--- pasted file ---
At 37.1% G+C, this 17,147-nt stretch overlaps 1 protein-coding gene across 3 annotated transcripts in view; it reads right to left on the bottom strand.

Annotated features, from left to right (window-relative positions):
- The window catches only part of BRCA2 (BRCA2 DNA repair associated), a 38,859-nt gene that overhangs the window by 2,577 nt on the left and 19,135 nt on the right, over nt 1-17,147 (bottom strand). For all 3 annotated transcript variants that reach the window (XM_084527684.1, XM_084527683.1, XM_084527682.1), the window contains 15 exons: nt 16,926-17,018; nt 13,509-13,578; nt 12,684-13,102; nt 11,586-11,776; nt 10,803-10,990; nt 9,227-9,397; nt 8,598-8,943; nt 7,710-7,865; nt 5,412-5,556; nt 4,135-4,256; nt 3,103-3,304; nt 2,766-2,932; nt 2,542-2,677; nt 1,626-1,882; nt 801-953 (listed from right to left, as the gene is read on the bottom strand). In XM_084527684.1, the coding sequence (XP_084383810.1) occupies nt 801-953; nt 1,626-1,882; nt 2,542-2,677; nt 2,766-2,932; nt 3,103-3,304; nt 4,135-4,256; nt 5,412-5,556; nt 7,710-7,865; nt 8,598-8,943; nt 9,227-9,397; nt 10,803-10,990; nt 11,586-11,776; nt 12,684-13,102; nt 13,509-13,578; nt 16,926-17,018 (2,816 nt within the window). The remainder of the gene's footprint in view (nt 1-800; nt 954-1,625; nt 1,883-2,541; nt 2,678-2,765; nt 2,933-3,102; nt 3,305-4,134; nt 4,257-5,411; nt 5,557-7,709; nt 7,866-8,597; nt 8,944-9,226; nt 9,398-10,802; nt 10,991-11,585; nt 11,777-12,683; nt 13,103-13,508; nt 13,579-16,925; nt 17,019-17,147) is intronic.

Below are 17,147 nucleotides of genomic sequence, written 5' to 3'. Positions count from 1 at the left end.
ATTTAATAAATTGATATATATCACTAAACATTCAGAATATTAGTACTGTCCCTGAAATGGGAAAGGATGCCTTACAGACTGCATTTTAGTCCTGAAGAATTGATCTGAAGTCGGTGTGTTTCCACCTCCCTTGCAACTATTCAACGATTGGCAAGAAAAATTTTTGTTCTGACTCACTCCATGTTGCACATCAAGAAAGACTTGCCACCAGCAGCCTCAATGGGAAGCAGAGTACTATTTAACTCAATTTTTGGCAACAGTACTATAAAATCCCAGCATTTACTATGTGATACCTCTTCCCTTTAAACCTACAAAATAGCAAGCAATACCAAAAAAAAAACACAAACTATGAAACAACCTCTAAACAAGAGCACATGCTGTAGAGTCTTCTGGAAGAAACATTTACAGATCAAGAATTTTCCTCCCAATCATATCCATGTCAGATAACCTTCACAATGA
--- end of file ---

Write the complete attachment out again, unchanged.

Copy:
At 37.1% G+C, this 17,147-nt stretch overlaps 1 protein-coding gene across 3 annotated transcripts in view; it reads right to left on the bottom strand.

Annotated features, from left to right (window-relative positions):
- The window catches only part of BRCA2 (BRCA2 DNA repair associated), a 38,859-nt gene that overhangs the window by 2,577 nt on the left and 19,135 nt on the right, over nt 1-17,147 (bottom strand). For all 3 annotated transcript variants that reach the window (XM_084527684.1, XM_084527683.1, XM_084527682.1), the window contains 15 exons: nt 16,926-17,018; nt 13,509-13,578; nt 12,684-13,102; nt 11,586-11,776; nt 10,803-10,990; nt 9,227-9,397; nt 8,598-8,943; nt 7,710-7,865; nt 5,412-5,556; nt 4,135-4,256; nt 3,103-3,304; nt 2,766-2,932; nt 2,542-2,677; nt 1,626-1,882; nt 801-953 (listed from right to left, as the gene is read on the bottom strand). In XM_084527684.1, the coding sequence (XP_084383810.1) occupies nt 801-953; nt 1,626-1,882; nt 2,542-2,677; nt 2,766-2,932; nt 3,103-3,304; nt 4,135-4,256; nt 5,412-5,556; nt 7,710-7,865; nt 8,598-8,943; nt 9,227-9,397; nt 10,803-10,990; nt 11,586-11,776; nt 12,684-13,102; nt 13,509-13,578; nt 16,926-17,018 (2,816 nt within the window). The remainder of the gene's footprint in view (nt 1-800; nt 954-1,625; nt 1,883-2,541; nt 2,678-2,765; nt 2,933-3,102; nt 3,305-4,134; nt 4,257-5,411; nt 5,557-7,709; nt 7,866-8,597; nt 8,944-9,226; nt 9,398-10,802; nt 10,991-11,585; nt 11,777-12,683; nt 13,103-13,508; nt 13,579-16,925; nt 17,019-17,147) is intronic.

Below are 17,147 nucleotides of genomic sequence, written 5' to 3'. Positions count from 1 at the left end.
ATTTAATAAATTGATATATATCACTAAACATTCAGAATATTAGTACTGTCCCTGAAATGGGAAAGGATGCCTTACAGACTGCATTTTAGTCCTGAAGAATTGATCTGAAGTCGGTGTGTTTCCACCTCCCTTGCAACTATTCAACGATTGGCAAGAAAAATTTTTGTTCTGACTCACTCCATGTTGCACATCAAGAAAGACTTGCCACCAGCAGCCTCAATGGGAAGCAGAGTACTATTTAACTCAATTTTTGGCAACAGTACTATAAAATCCCAGCATTTACTATGTGATACCTCTTCCCTTTAAACCTACAAAATAGCAAGCAATACCAAAAAAAAAACACAAACTATGAAACAACCTCTAAACAAGAGCACATGCTGTAGAGTCTTCTGGAAGAAACATTTACAGATCAAGAATTTTCCTCCCAATCATATCCATGTCAGATAACCTTCACAATGA